|CANCER & TREATMENTS FOR CANCER CENTER PATIENTS PREVENTION & RISK ASSESSMENT CLINICAL TRIALS & RESEARCH LIVING WITH CANCER|
How a Bill Becomes a Law
U-M Parents Win Support for Conquer Childhood Cancer ActPresident George W. Bush recently signed the Caroline Price Walker Childhood Cancer Act, authorizing $150 million over five years for pediatric cancer clinical trials. For three families at the University of Michigan, it's a landmark victory.
Members of three families with children who are U-M Comprehensive Cancer Center patients at C.S. Mott Children's Hospital went to Capitol Hill to lobby Congress to pass the law.
"As a parent, you want to protect your child, but when our daughter was sick, it was really difficult to see her go up this mountain all by herself and just wait for her to come back to us," said Kelly Parent, whose 13-year-old daughter, Jessica, is a five-year brain cancer survivor. "Meeting with legislators and working to get this law passed has been hugely healing. I can't tell you how healing it is to get some control back."
The Childhood Cancer Act, which passed unanimously in the House of Representatives and Senate, aims to create a population-based national childhood cancer database to improve public awareness of available treatment and research for children with cancer.
Much of the legislation's funding will support the Children's Oncology Group, an organization of more than 5,000 experts from across the country-including representatives from the U-M Comprehensive Cancer Center. COG is responsible for treating more than 90 percent of children with cancer.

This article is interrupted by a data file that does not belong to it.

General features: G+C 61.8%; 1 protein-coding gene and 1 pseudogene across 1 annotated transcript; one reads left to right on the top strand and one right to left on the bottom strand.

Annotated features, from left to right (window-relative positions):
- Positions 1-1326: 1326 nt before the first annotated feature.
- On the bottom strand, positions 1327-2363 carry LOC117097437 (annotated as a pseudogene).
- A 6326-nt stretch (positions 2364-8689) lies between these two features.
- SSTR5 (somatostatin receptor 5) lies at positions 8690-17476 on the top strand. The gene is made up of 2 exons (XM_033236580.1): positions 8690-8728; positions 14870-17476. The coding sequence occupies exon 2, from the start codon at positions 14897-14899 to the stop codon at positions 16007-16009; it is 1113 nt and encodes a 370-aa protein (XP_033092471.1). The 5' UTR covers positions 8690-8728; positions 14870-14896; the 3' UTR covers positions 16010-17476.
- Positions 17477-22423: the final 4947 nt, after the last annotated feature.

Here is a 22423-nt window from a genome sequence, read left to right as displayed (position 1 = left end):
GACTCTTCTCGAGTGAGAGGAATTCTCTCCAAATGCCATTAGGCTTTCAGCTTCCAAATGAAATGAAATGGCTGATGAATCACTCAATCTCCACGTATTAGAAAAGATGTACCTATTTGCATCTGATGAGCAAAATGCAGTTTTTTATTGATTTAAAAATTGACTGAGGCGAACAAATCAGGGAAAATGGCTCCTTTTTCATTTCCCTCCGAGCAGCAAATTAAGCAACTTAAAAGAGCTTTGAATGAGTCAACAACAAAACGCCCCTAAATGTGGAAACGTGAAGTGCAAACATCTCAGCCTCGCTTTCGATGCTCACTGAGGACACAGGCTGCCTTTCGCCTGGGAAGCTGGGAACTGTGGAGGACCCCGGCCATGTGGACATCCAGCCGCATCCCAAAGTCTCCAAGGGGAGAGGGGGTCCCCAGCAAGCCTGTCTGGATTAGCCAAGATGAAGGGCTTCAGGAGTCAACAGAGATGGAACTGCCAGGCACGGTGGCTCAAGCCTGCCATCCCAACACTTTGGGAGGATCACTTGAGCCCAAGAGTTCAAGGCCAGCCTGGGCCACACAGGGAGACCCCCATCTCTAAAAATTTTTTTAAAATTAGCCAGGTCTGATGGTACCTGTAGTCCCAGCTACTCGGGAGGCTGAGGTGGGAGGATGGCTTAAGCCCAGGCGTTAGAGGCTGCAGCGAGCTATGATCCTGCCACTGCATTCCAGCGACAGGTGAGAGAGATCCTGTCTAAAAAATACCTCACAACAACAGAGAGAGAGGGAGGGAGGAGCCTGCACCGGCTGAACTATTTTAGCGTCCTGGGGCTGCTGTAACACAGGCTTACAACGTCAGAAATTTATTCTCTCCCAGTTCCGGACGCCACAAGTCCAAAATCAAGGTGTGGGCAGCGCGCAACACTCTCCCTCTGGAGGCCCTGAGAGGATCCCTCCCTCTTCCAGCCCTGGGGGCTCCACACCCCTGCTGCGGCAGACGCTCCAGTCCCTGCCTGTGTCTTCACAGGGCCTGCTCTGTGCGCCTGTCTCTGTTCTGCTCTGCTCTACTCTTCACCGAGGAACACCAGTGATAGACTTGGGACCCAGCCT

The new funding will help move research from the laboratory into clinical trials, allowing more children to participate, said James Geiger, M.D., associate professor of surgery and a pediatric surgical oncologist at the U-M Comprehensive Cancer Center. As a result, children will have more treatment options.
"The Conquering Childhood Cancer Act helps COG in its mission of developing innovative treatments and cures. Pediatric cancers don't get the attention that they should, and the law is a great start in recognizing the need for more awareness," Geiger said. "This boost comes at the right time; in more recent years, funding for pediatric cancer research has been down. The legislative support is certainly a step in the right direction."
Parent, a former registered dietitian who became Mott's patient and family coordinator after her daughter's diagnosis, said she goes to Washington twice a year to share with legislators the stories of families affected by childhood cancer.
The Conquering Childhood Cancer Act is the culmination of a long process. It was initially introduced in March 2007. "We all have the power to make change," Parent said. "Real change has always been grassroots."
GET INVOLVED!September is Childhood Cancer Awareness month. Here are some ways you can participate -- during that time or any other.
This article first appeared in the Summer, 2007 issue of Thrive. Read the magazine - opens as a .pdf document.